Diminished total body ketone body oxidative capacity impairs adaptation to ketotic nutrient states. Metabolic parameters were measured in 6-wk-old Oxct1+/− and Oxct1+/+ (wild-type littermate control) male mice subjected to ketotic nutrient states. Total body weight (g; A), serum total ketone bodies (mM; B), serum glucose (mg/dl; C), and serum free fatty acids (FFA, mM; D) were measured in fasting mice. Total serum ketone bodies (mM; E) and serum glucose (mg/dl; F) were also measured in 8-wk-old male Oxct1+/− and littermate Oxct1+/+ (wild-type) mice maintained either on a standard polysaccharide-rich (Chow) diet or low-protein, low-carbohydrate, high-fat ketogenic diet (KD) for 2 wk; n = 7/group. ***P < 0.001, **P < 0.01, and *P < 0.05 by 2-way ANOVA.

David G. Cotter, et al. Am J Physiol Endocrinol Metab. 2013 February 15;304(4):E363-E374.
7.
Fig. 2.

Fig. 2. From: Successful adaptation to ketosis by mice with tissue-specific deficiency of ketone body oxidation.

Restoration of ketone body oxidative capacity selectively within cardiomyocytes of germline SCOT-KO mice. A: immunoblot for CoA transferase (SCOT) and actin in brain, muscle, and myocardial protein lysates derived from the first postnatal day (P0) SCOT-KO mice with transgene-mediated restoration of cardiomyocyte CoA transferase (SCOT-Heart-OVEX:SCOT-KO mice). B: immunoblot for CoA transferase (SCOT) and actin in myocardial protein lysates derived from P0 hearts of wild-type mice, SCOT-Heart-OVEX:SCOT-KO mice, and SCOT-KO mice. C: CoA transferase activity was measured spectrophotometrically in tissue lysates derived from hearts of P0 wild-type and SCOT-KO mice and hearts and brains of P0 SCOT-Heart-OVEX:SCOT-KO mice; n = 3/group. ***P < 0.001 by linear regression t-test vs. SCOT-Heart-OVEX:SCOT-KO heart. †††P < 0.001 by linear regression t-test vs. wild-type heart. D: serum ketone bodies (mM) in P1 wild-type, SCOT-KO, SCOT-Heart-OVEX, and SCOT-Heart-OVEX:SCOT-KO mice; n = 5–6/group. ***P < 0.001 and *P < 0.05 for d-β-hydroxybutyrate (βOHB); †††P < 0.001 for acetoacetate (AcAc); ‡‡‡P < 0.001 for the AcAc-to-d-βOHB ratio by 2-way ANOVA compared with genotype control on the Oxct1+/+ (wild-type) background. E: blood glucose (mg/dl) in P1 mice; n = 4–6/group. ***P < 0.001 and *P < 0.05 by 2-way ANOVA.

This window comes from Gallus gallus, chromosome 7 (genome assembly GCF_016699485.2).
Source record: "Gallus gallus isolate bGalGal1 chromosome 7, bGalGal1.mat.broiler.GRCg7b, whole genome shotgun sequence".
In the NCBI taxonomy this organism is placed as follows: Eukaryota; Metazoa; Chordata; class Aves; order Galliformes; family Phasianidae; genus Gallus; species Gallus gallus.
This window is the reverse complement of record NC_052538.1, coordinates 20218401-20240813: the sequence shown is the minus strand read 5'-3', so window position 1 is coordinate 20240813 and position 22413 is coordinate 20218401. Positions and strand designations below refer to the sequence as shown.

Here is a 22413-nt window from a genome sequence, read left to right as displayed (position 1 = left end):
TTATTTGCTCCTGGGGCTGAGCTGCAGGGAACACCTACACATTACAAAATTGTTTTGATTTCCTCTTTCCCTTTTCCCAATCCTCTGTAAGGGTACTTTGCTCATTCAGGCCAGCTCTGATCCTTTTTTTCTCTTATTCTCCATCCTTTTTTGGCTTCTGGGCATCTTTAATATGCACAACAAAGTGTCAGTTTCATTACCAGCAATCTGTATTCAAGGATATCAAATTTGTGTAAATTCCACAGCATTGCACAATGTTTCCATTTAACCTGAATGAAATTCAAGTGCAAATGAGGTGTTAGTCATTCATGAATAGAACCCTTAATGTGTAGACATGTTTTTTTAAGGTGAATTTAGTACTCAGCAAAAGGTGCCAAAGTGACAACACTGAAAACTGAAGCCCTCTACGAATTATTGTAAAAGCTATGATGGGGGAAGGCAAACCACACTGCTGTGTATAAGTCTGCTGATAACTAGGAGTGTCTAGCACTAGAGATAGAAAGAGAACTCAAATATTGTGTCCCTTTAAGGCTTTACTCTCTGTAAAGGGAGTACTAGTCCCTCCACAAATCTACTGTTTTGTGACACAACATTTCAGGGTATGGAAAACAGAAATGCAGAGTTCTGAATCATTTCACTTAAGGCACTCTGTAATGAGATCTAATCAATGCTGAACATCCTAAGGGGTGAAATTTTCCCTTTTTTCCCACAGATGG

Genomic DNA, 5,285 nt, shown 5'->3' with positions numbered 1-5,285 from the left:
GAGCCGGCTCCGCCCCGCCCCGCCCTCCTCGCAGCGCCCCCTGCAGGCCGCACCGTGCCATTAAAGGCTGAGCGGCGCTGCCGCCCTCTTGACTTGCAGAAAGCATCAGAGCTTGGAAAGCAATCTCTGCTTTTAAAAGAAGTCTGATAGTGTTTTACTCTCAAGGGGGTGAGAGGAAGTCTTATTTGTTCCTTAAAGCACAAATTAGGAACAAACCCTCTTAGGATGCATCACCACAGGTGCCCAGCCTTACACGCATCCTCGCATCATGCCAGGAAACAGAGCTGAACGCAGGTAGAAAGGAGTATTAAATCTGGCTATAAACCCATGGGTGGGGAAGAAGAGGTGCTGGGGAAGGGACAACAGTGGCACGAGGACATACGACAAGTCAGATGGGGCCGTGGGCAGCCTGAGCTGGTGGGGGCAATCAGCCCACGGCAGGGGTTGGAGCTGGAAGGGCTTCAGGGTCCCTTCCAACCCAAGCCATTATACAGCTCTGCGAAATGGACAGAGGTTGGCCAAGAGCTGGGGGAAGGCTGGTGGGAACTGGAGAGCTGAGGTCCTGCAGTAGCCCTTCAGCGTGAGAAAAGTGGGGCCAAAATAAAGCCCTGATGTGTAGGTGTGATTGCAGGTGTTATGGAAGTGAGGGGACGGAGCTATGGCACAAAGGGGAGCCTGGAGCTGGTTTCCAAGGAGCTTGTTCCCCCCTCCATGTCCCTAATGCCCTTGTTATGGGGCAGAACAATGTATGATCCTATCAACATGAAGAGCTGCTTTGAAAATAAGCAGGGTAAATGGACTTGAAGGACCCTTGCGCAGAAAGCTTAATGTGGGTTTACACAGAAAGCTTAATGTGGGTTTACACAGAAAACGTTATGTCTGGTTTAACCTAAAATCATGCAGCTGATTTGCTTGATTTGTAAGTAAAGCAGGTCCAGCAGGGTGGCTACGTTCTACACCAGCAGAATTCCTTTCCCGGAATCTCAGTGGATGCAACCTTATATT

David G. Cotter, et al. Am J Physiol Endocrinol Metab. 2013 February 15;304(4):E363-E374.
8.
Fig. 1.

Fig. 1. From: Successful adaptation to ketosis by mice with tissue-specific deficiency of ketone body oxidation.

Strategy for the generation of transgenic overexpresser and tissue-specific succinyl-CoA:3-oxoacid CoA transferase (SCOT)-knockout (KO) mice. A: transgenic mice that overexpress coenzyme A (CoA) transferase in cardiomyocytes (SCOT-Heart-OVEX mice). Mouse Oxct1 cDNA was subcloned downstream of the α-myosin heavy chain (MHC) promoter to generate mice overexpressing CoA transferase specifically within cardiomyocytes. ATG, initiator methionine codon; TGA, stop codon; kb, kilobase; UTR, untranslated region. B: schematics depict the endogenous Oxct1 mouse gene (wild type); targeted Null allele (the germline knockout allele); Flox allele, which encodes normal CoA transferase protein; and the recombined Rec (also a null) allele. Polyadenylation (pA) signals in the Null locus terminate transcription after exon 5, and a splice acceptor (SA)/internal ribosomal entry sequence (IRES) results in a truncated and catalytically inactive product from residual message. Flp recombinase recognition target (FRT) sites flank the β-gal and neomycin resistance cassettes and the pA signals. Thus, Flp recombinase mediates removal of the pA transcriptional stop signals and lacZ/neomycin cassette, restoring an active Oxct1 Flox allele in the germline. Exon 6 is flanked by loxP recognition sequences in the Flox allele for cell type-specific Cre recombinase-mediated recombination and inactivation. Genotyping primers for each allele are indicated as horizontal arrows (see Table 1 for sequences). β-gal, β-galactosidase-encoding lacZ gene; β-act:neo, neomycin resistance gene driven by the β-actin promoter.

David G. Cotter, et al. Am J Physiol Endocrinol Metab. 2013 February 15;304(4):E363-E374.